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Gold lower but heading for weekly gain after Fed rate outlook

Gold edged lower on Friday, as the dollar steadied above a five-month low, but the metal remained on track for a weekly gain after the Federal Reserve scaled back rate increase expectations.

Spot gold was down 0.19 percent at $1,254.81 an ounce, while U.S. gold futures for April delivery settled 0.8 percent lower at $1,254.3 an ounce. Spot gold was up around 0.4 percent on the week.

"Since the Fed statement, gold's been backing off the highs," said Phillip Streible, senior commodities broker at R.J. O'Brien in Chicago.

"The way we would see this rally build is if you saw more statements like one from ECB. We continue to see countries dig deeper in the red."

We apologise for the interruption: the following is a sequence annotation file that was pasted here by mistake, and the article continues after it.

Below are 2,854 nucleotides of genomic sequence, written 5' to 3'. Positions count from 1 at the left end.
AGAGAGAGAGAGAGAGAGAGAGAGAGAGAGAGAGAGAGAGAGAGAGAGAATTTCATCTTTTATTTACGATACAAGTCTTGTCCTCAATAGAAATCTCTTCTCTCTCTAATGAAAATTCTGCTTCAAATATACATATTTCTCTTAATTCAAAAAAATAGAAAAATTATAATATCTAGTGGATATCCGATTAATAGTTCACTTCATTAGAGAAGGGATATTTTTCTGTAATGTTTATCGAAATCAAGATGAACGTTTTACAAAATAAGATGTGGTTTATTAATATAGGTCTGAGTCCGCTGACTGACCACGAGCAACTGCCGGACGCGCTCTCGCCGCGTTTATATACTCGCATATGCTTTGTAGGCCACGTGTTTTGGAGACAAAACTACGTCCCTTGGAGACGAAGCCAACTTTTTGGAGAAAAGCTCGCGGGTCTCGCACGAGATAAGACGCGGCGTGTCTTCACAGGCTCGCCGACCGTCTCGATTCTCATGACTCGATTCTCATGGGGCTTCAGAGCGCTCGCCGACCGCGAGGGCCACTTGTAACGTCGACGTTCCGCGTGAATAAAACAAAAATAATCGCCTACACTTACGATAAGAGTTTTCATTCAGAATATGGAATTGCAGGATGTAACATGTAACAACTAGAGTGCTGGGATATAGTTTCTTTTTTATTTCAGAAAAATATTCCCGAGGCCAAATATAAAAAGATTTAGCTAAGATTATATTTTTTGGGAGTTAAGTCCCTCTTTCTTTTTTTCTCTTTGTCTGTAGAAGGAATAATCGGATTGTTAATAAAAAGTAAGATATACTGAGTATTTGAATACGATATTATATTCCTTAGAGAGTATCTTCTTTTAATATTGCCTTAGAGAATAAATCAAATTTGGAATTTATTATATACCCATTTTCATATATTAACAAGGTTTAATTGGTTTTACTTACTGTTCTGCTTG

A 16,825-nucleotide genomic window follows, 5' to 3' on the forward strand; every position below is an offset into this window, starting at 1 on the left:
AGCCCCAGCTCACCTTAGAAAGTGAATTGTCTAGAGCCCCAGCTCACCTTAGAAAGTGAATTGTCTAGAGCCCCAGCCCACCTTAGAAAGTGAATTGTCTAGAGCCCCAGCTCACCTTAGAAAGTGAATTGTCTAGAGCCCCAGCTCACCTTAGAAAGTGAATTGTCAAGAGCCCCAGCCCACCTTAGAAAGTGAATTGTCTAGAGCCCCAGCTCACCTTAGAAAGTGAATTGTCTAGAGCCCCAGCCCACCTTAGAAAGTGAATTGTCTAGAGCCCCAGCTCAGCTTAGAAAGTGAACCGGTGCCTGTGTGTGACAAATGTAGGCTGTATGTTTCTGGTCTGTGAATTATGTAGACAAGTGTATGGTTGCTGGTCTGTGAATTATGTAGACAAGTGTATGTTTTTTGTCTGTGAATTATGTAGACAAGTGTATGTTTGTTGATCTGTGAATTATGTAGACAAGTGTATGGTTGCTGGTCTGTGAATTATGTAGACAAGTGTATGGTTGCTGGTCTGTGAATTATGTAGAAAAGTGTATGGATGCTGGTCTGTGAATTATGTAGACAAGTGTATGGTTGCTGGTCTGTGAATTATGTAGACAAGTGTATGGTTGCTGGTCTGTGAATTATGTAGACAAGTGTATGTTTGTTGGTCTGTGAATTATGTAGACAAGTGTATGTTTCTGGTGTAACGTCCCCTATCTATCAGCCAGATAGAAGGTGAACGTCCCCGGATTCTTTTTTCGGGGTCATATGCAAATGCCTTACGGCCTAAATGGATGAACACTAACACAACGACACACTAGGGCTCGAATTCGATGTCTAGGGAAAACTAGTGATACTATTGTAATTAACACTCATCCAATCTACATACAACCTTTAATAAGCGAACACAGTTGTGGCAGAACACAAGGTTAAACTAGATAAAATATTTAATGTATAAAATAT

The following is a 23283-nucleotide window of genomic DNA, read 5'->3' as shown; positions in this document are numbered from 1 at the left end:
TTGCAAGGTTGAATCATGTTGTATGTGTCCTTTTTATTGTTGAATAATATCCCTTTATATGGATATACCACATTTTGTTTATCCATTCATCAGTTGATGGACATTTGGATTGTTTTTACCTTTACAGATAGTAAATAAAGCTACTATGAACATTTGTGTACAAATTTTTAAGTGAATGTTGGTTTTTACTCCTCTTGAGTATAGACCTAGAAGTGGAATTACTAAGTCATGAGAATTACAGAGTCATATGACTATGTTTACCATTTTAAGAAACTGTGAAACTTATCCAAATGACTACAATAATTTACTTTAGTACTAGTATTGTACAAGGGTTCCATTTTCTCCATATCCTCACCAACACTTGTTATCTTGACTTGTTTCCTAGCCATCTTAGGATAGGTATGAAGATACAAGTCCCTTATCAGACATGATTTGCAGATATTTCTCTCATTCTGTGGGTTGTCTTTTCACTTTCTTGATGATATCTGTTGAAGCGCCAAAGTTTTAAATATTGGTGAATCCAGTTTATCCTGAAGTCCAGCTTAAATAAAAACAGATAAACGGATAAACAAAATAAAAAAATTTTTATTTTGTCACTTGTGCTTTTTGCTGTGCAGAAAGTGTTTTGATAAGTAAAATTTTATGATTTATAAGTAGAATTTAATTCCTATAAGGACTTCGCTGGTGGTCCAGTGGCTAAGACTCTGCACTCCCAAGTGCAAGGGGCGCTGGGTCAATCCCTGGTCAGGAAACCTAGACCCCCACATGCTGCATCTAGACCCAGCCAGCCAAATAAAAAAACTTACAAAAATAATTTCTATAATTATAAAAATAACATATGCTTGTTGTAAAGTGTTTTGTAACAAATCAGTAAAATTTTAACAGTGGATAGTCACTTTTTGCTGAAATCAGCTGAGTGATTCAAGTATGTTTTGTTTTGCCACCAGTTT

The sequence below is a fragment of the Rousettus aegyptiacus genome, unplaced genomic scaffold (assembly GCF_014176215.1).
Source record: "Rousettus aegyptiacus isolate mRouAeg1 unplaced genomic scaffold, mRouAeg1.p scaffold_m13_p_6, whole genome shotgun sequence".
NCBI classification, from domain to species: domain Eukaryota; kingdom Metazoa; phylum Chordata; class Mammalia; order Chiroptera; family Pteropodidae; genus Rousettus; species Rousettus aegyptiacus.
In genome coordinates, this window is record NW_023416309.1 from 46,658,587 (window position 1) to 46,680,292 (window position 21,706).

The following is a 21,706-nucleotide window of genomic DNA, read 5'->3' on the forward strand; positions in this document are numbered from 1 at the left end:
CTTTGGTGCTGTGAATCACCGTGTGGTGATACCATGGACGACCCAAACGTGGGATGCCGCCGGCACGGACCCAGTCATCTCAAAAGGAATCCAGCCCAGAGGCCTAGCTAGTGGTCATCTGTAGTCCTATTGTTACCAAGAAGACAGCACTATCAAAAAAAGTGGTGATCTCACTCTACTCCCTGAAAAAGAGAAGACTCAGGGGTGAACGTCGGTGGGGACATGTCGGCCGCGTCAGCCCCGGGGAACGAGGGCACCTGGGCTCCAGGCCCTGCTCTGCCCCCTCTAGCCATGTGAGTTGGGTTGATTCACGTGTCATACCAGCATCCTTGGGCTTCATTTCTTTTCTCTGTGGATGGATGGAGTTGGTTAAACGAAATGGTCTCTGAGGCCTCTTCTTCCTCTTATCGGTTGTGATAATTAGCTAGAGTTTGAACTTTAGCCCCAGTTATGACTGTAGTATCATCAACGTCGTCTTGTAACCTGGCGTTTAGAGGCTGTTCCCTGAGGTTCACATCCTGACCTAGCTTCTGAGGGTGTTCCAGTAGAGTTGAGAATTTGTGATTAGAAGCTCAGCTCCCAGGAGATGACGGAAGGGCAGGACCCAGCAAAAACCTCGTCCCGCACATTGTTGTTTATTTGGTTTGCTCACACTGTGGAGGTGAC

The dollar rose 0.3 percent against a basket of major currencies but was still near a 17-month low against the yen and set to end the week 1.2 percent lower against the currency basket.

The U.S. central bank held interest rates steady on Wednesday and indicated it would tighten policy this year, but fresh projections offered by the Fed showed policymakers expect two quarter-point increases by year-end, half the number forecast in December.

Expectations the Fed would raise rates steadily this year had faded since the bank's initial hike in December, as concerns about global growth roiled financial markets.

Silver rose more than 1 percent to $16.13, the highest since late October, before falling 0.43 percent to $15.81. It was up 2.2 percent on the week.

"We saw the added interest moving into silver and that could be due to the fact that gold is up 18 percent this year and although investors are still looking for upside potential, they are also starting to look for relative value," Saxo Bank senior manager Ole Hansen said.

"You can argue the fundamentals in silver potentially improving over the year, with supply being reduced from the mining of other metals."

Holdings in the SPDR Gold Trust, the world's largest gold-backed exchange-traded fund, rose 1.50 percent to 807.09 tonnes on Thursday from 795.20 tonnes on Wednesday.